¶ 1 Leave a comment on paragraph 1 0 Welcome to the open Crowd Review for postmedieval’s special issue on Comic Medievalisms, edited by Louise D’Arcens (University of Wollongong). The issue includes six original articles that have been culled by Prof. D’Arcens for the purposes of launching a collective investigation into the role of laughter and humor in “medievalism”—meaning, the uses of the Middle Ages in popular and other cultures over time. Prof. D’Arcens is a particularly apt editor for this project as she was recently awarded a 4-year Australia Research Council (ARC) Future Fellowship for her project “Comic Medievalism and the Modern World” (2013-2017), and has a book forthcoming from Boydell and Brewer, Laughing at the Middle Ages: Comic Medievalism.
¶ 2 Leave a comment on paragraph 2 0 All of the articles, initially solicited by Prof. D’Arcens, have been reviewed by Prof. D’Arcens multiple times and have also been revised multiple times by the authors, and they have already been accepted for publication by both Prof. D’Arcens and the editors of postmedieval (Eileen Joy and Myra Seaman). This crowd review will serve as a second layer of what might be termed “external” review, with the implicit understanding that all comments offered (and from whatever corners) are provided to assist the authors in strengthening their articles, whether in terms of methodology and theory, evidence and sources, structure and organization, styles and modes of address, and the like. This Crowd Review is thus a form of collective editing and even co-composing of material already deemed fit for publication, but which nevertheless could benefit from a multiplicity of perspectives, amateur to professional, non-specialist to specialist. As Jen Boyle and Martin Foys wrote in their “Editors’ Vision Statement” for postmedieval’s first Crowd Review of our special issue on “Becoming Media” (see HERE),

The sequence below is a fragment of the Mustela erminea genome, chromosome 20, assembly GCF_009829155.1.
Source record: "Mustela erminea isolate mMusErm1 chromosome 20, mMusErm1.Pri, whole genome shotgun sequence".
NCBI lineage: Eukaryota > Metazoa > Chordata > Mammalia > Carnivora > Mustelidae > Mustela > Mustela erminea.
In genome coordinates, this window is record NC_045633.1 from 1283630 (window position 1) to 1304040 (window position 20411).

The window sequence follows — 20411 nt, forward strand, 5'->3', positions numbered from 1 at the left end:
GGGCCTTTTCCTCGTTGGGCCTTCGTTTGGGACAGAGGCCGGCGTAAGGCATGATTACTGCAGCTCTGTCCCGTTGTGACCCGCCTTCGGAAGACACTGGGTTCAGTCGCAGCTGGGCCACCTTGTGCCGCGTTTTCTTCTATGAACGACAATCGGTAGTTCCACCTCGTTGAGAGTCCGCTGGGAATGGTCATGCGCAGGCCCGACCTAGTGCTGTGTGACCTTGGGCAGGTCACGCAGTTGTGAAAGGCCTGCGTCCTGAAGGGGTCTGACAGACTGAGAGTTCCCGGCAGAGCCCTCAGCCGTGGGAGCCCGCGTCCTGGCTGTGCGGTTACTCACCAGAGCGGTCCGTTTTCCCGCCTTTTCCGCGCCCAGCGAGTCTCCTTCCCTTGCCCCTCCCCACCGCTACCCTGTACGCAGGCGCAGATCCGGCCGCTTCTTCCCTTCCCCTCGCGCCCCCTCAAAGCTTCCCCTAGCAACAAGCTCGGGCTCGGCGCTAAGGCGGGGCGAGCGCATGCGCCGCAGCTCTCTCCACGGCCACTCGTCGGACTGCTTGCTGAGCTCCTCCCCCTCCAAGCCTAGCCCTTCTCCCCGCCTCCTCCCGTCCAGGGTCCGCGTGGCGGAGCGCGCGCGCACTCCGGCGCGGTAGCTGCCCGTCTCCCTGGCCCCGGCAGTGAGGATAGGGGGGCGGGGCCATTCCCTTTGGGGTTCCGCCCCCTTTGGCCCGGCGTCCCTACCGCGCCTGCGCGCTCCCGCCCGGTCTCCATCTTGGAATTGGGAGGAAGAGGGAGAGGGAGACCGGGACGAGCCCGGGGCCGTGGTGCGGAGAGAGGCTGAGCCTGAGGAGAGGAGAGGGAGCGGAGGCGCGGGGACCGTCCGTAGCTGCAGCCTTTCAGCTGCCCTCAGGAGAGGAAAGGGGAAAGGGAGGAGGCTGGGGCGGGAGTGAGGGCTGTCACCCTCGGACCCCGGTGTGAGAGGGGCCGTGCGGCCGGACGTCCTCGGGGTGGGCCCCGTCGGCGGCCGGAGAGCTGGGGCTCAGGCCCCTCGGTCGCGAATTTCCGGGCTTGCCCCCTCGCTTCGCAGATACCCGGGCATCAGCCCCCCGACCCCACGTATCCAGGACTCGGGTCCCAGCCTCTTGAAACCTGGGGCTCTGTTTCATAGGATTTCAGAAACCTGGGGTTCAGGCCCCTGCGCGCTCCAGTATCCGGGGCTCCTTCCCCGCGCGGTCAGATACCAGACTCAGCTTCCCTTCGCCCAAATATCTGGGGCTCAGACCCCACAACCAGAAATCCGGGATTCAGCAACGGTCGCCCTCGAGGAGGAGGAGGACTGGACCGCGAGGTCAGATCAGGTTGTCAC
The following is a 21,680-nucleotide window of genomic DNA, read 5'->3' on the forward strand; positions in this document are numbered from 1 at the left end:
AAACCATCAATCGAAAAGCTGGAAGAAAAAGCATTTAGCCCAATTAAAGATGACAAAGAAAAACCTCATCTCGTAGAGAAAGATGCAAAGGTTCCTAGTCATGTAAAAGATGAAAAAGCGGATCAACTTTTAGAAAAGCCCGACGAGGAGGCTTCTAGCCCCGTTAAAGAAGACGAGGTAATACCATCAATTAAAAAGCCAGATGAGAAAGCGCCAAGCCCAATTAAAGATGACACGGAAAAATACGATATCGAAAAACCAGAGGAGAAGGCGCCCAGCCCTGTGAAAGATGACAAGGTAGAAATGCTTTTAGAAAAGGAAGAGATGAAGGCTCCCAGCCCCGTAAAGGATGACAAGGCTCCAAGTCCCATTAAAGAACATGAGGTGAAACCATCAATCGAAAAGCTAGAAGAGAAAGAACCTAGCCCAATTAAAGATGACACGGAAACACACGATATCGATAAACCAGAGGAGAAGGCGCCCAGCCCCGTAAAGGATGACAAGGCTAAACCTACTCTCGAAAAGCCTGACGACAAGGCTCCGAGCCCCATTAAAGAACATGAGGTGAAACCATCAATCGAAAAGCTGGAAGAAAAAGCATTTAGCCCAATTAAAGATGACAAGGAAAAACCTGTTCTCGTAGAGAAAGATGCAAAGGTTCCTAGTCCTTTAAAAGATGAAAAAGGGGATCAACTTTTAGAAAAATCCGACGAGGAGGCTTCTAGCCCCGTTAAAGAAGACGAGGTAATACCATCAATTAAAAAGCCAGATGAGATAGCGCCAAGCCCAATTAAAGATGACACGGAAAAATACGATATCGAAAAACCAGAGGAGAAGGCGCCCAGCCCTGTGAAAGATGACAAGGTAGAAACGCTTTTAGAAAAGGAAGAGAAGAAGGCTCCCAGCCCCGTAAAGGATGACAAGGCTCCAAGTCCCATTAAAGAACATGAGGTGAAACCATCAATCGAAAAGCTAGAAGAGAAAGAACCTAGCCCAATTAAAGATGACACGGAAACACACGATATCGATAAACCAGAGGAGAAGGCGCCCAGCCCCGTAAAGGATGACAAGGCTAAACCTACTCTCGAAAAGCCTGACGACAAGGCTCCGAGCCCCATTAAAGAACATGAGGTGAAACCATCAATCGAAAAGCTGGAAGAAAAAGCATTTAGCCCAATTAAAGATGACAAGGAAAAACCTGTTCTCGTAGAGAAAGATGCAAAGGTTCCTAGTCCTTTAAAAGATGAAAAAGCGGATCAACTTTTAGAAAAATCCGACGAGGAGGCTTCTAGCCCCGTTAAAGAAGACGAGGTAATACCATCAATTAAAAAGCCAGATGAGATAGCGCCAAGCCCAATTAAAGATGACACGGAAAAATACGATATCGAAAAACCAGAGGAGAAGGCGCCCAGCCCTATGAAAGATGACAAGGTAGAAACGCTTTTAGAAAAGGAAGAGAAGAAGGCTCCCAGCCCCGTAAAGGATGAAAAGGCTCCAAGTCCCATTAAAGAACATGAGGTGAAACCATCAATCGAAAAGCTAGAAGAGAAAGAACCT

Why not invite a crowd? The concepts and frames of webby/webbies are likely to produce some anxiety. The “web” has become somewhat of a pejorative among some professionals, evocative as it is of the crowd on the street and “average” Joes and Janes. The concept of the crowd to some might seem particularly inimical to academic institutions or professionalism. Crowds imply mobs. Crowds imply amateur opinion, cajoling, and yelling. But crowds also now connect with activities like “crowdsourcing,” an open call for collaboration among a large group of informed participants interested in exploring, creating, or solving. And crowds also change things. The crowd potentially embodies an exciting challenge to the isolation and insularity of traditional academic organizations, as an opportunity to experiment with the re-structuring of professional and disciplinary affiliation.
¶ 4 Leave a comment on paragraph 4 0 The Crowd Review for “Comic Medievalisms” will run from Wednesday, November 6th through Sunday, December 15th. You can find out more about how to read and comment on these essays by following the links in the Table of Contents on the right or by going directly to “About this site.” And if you have any questions or concerns about how to participate, please contact either Eileen Joy (firstname.lastname@example.org) or Myra Seaman (email@example.com) directly.